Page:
Friday, June 02, 2006

Keith Oatley: The Case of Emily V.

I stumbled across this book in the crime fiction section of the library (all crime fiction obligingly marked with a yellow dot and grouped together, I only have to browse...). My attention was caught by the title, and on the back I read that it's
a terrific quasi-mystery set in Vienna and featuring a melancholic Sherlock Holmes, a smug Sigmund Freud, and an entirely engaging young classics teacher named Emily V.
Well, I had to borrow it then, didn't I? After all, I had to check if it was comparable to Laurie R. King's fantastic Sherlock Holmes pastiche.

Well, quasi-mystery is right. This is not really crime fiction, as the crime is very much by-the-way. The background idea is that three manuscripts from ca 1904 (or something) have been recovered, one by Emily V., one by Dr Watson, and one by Freud. They all centre around the same events, from different points of view. Emily V. was sexually abused as a child, and now blames herself for the death of her abuser. She starts seeing Freud on the advice of a friend. And later Holmes and Watson show up, investigating the death of the abuser, who was also a British diplomat and spy.

The novel combines these three manuscripts into one. It's cleverly done, with Oatley capturing the original narrative styles of Doyle and Freud (no that I've read much Freud, but Oatley's a professor of psychology himself, so I'm sure he knows what he's about). The last chapter is a postscript by a dr Ellen Berger, which analyzes the manuscripts you've just read. An interesting twist! I can't find her name on Google, so I'm not sure if Oatley has made her up entirely or borrowed bits of her from medical accquaintances...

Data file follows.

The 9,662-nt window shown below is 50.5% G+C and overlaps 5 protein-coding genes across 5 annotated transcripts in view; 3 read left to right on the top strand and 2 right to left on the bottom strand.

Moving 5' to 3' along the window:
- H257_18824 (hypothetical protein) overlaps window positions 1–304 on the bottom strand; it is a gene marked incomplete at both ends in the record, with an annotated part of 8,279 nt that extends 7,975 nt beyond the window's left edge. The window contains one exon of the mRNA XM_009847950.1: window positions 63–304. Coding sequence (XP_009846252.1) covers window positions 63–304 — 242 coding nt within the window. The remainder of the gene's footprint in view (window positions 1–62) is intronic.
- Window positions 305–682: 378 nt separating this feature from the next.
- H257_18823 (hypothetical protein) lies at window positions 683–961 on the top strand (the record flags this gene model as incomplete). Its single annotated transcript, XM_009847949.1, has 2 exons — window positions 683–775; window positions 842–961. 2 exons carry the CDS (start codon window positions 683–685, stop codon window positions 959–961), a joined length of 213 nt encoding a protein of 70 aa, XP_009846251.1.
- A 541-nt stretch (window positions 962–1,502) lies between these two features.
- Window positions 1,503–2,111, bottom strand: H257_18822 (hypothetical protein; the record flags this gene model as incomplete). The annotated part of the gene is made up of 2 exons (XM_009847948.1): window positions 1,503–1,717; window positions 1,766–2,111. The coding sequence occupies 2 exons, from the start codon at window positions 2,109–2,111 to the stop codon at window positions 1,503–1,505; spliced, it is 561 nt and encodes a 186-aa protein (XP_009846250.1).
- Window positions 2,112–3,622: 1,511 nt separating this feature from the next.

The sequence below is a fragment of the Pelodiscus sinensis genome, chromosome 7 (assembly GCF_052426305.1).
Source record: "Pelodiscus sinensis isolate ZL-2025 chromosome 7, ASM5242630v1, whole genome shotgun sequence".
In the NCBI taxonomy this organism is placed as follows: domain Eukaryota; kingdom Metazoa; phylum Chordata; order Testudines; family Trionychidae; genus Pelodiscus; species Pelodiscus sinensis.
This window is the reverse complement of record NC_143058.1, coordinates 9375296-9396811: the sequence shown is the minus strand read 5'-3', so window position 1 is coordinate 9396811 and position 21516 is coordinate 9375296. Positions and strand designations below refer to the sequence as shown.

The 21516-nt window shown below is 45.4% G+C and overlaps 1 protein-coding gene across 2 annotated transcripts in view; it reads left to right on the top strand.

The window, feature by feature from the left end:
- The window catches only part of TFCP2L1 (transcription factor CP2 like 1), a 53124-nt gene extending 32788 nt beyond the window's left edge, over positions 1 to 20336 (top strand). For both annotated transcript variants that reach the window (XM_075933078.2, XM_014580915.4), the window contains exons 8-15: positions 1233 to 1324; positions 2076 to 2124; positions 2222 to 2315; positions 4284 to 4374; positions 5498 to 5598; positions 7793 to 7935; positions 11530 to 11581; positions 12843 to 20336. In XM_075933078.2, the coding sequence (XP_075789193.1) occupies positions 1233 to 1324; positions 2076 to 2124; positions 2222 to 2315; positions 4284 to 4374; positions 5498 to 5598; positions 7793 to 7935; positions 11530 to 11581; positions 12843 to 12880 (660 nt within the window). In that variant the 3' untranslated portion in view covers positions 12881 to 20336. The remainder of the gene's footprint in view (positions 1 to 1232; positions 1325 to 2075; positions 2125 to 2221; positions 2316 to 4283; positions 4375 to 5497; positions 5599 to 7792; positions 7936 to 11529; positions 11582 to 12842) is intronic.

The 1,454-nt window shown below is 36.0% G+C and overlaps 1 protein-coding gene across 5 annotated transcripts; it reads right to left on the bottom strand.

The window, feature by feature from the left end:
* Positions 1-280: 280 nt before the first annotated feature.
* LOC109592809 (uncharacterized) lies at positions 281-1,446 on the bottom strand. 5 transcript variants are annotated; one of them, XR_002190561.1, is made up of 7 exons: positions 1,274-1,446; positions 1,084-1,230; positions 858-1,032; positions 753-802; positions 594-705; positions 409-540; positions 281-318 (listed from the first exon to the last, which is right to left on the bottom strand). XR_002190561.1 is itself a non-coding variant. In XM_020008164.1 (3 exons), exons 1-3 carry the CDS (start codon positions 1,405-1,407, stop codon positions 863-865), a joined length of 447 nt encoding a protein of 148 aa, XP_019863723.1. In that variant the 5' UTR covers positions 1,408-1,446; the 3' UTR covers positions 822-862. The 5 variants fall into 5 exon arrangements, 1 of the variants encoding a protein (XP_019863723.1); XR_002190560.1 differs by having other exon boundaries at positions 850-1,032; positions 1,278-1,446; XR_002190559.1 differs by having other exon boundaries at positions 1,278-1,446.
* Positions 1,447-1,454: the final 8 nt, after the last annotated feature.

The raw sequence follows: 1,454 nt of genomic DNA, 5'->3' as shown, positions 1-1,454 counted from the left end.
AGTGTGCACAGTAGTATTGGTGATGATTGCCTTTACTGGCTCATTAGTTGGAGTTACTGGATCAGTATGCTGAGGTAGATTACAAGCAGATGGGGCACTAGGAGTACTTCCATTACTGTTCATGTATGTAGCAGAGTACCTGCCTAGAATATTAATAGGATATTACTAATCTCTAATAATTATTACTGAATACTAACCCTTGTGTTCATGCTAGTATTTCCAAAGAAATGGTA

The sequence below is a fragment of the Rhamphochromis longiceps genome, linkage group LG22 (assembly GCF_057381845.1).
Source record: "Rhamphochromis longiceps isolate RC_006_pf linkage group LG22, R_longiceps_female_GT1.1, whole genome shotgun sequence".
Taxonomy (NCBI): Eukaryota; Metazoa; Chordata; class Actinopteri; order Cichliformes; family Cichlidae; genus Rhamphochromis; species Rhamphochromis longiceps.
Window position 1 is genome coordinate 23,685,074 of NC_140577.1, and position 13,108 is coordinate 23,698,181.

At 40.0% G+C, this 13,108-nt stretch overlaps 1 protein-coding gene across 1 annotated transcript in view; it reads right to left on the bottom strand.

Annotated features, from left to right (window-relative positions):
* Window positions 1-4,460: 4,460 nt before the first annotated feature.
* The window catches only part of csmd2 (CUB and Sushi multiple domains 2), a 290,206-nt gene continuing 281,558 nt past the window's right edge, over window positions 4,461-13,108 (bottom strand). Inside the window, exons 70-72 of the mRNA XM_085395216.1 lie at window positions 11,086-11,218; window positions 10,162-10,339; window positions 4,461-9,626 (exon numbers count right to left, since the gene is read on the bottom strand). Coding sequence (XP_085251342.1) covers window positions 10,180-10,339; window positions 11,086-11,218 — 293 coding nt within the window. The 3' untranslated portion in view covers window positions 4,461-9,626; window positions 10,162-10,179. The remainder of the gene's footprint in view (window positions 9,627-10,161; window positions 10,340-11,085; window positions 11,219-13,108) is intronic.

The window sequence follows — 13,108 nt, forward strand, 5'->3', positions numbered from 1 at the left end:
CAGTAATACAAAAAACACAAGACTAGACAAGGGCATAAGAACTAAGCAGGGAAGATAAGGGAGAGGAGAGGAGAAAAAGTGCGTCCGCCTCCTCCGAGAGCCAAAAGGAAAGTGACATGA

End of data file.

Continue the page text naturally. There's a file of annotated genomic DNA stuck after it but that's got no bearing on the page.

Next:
This novel reminds me of Sofies värld by Jostein Gardner, in that it presents an area of learning in a more accessible manner. Or, for that matter, Nils Holgerssons Underbara Resa... If you want to be introduced to Freudian theory it might be a good place to start.. or if you want some long-winded flowery descriptions of people having sex. The only good thing with that passage is that it is "put into context" in "Berger's" analysis at the end. (I'm too old to be interested in reading about sex, or seeing it on film. I prefer having it. I am no longer 14.) It took me a while to finish the book, partly because of said long-windedness, not only on matters of lesbian sex. It's part of the early 20th century style the book is written in, but it's a bit tedious. Well, at least if you were expecting more crime novel. The story tends to drive itself forward then.

To sum up, recommended, on the whole.

Finally: In today's DN there is a review of the Swedish translation of Dan Brown's novel Digital Fortress (which I've read. It's crap, but I liked it better than the others, probably because I'm ignorant in computer matters so he was able to feed me shite while calling it soup and I wouldn't have noticed). In the last paragraph the journalist mentions that what is truly terrifying is that Brown previously taught "creative writing". Where will this lead? Will we be flooded with "thrillers" in ten years time?

Scary thought indeed. Let's hope the students surpass the teacher, in that case.

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